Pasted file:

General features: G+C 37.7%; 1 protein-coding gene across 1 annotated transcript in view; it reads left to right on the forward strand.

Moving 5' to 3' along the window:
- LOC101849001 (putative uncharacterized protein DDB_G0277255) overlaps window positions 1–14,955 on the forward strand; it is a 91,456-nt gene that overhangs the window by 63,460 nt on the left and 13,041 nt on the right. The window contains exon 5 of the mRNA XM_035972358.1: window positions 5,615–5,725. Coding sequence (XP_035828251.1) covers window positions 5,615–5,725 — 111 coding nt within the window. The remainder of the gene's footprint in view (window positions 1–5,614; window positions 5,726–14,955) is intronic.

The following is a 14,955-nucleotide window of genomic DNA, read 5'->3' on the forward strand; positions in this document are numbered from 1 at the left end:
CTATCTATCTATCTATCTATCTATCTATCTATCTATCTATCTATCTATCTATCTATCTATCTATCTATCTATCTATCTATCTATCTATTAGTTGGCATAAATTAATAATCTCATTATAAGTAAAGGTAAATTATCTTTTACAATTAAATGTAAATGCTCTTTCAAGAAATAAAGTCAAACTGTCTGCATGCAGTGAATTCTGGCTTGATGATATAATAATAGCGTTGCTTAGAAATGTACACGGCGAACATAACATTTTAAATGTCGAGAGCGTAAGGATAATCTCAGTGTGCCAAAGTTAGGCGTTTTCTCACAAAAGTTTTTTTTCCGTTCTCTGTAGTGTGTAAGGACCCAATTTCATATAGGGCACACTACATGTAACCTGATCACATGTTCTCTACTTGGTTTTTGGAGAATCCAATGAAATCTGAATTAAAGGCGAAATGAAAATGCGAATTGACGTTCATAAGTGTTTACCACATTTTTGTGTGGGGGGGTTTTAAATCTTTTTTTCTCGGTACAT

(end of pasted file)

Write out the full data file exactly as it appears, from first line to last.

General features: G+C 37.7%; 1 protein-coding gene across 1 annotated transcript in view; it reads left to right on the forward strand.

Moving 5' to 3' along the window:
- LOC101849001 (putative uncharacterized protein DDB_G0277255) overlaps window positions 1–14,955 on the forward strand; it is a 91,456-nt gene that overhangs the window by 63,460 nt on the left and 13,041 nt on the right. The window contains exon 5 of the mRNA XM_035972358.1: window positions 5,615–5,725. Coding sequence (XP_035828251.1) covers window positions 5,615–5,725 — 111 coding nt within the window. The remainder of the gene's footprint in view (window positions 1–5,614; window positions 5,726–14,955) is intronic.

The following is a 14,955-nucleotide window of genomic DNA, read 5'->3' on the forward strand; positions in this document are numbered from 1 at the left end:
CTATCTATCTATCTATCTATCTATCTATCTATCTATCTATCTATCTATCTATCTATCTATCTATCTATCTATCTATCTATCTATCTATTAGTTGGCATAAATTAATAATCTCATTATAAGTAAAGGTAAATTATCTTTTACAATTAAATGTAAATGCTCTTTCAAGAAATAAAGTCAAACTGTCTGCATGCAGTGAATTCTGGCTTGATGATATAATAATAGCGTTGCTTAGAAATGTACACGGCGAACATAACATTTTAAATGTCGAGAGCGTAAGGATAATCTCAGTGTGCCAAAGTTAGGCGTTTTCTCACAAAAGTTTTTTTTCCGTTCTCTGTAGTGTGTAAGGACCCAATTTCATATAGGGCACACTACATGTAACCTGATCACATGTTCTCTACTTGGTTTTTGGAGAATCCAATGAAATCTGAATTAAAGGCGAAATGAAAATGCGAATTGACGTTCATAAGTGTTTACCACATTTTTGTGTGGGGGGGTTTTAAATCTTTTTTTCTCGGTACAT